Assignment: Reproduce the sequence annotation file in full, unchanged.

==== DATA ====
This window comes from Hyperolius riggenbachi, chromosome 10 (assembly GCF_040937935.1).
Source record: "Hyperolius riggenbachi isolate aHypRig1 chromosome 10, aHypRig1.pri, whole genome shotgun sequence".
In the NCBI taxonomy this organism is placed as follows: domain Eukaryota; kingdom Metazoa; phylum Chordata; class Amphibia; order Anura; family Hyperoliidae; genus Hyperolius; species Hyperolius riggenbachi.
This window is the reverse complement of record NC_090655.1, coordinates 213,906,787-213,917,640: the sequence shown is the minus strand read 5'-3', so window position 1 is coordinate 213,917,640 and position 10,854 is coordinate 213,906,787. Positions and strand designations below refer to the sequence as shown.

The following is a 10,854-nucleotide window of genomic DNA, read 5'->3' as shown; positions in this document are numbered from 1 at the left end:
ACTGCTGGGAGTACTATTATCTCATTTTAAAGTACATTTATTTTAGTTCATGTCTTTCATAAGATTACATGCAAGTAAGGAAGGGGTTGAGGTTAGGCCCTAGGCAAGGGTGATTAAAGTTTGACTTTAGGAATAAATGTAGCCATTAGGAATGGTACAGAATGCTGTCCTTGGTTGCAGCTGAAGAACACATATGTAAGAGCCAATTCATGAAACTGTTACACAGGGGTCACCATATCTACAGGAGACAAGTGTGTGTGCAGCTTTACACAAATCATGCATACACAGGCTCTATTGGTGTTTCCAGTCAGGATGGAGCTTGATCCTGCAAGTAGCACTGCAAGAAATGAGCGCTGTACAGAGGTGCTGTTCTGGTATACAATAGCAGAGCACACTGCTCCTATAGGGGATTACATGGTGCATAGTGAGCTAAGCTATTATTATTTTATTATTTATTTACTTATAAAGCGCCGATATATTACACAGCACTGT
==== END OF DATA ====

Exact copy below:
This window comes from Hyperolius riggenbachi, chromosome 10 (assembly GCF_040937935.1).
Source record: "Hyperolius riggenbachi isolate aHypRig1 chromosome 10, aHypRig1.pri, whole genome shotgun sequence".
In the NCBI taxonomy this organism is placed as follows: domain Eukaryota; kingdom Metazoa; phylum Chordata; class Amphibia; order Anura; family Hyperoliidae; genus Hyperolius; species Hyperolius riggenbachi.
This window is the reverse complement of record NC_090655.1, coordinates 213,906,787-213,917,640: the sequence shown is the minus strand read 5'-3', so window position 1 is coordinate 213,917,640 and position 10,854 is coordinate 213,906,787. Positions and strand designations below refer to the sequence as shown.

The following is a 10,854-nucleotide window of genomic DNA, read 5'->3' as shown; positions in this document are numbered from 1 at the left end:
ACTGCTGGGAGTACTATTATCTCATTTTAAAGTACATTTATTTTAGTTCATGTCTTTCATAAGATTACATGCAAGTAAGGAAGGGGTTGAGGTTAGGCCCTAGGCAAGGGTGATTAAAGTTTGACTTTAGGAATAAATGTAGCCATTAGGAATGGTACAGAATGCTGTCCTTGGTTGCAGCTGAAGAACACATATGTAAGAGCCAATTCATGAAACTGTTACACAGGGGTCACCATATCTACAGGAGACAAGTGTGTGTGCAGCTTTACACAAATCATGCATACACAGGCTCTATTGGTGTTTCCAGTCAGGATGGAGCTTGATCCTGCAAGTAGCACTGCAAGAAATGAGCGCTGTACAGAGGTGCTGTTCTGGTATACAATAGCAGAGCACACTGCTCCTATAGGGGATTACATGGTGCATAGTGAGCTAAGCTATTATTATTTTATTATTTATTTACTTATAAAGCGCCGATATATTACACAGCACTGT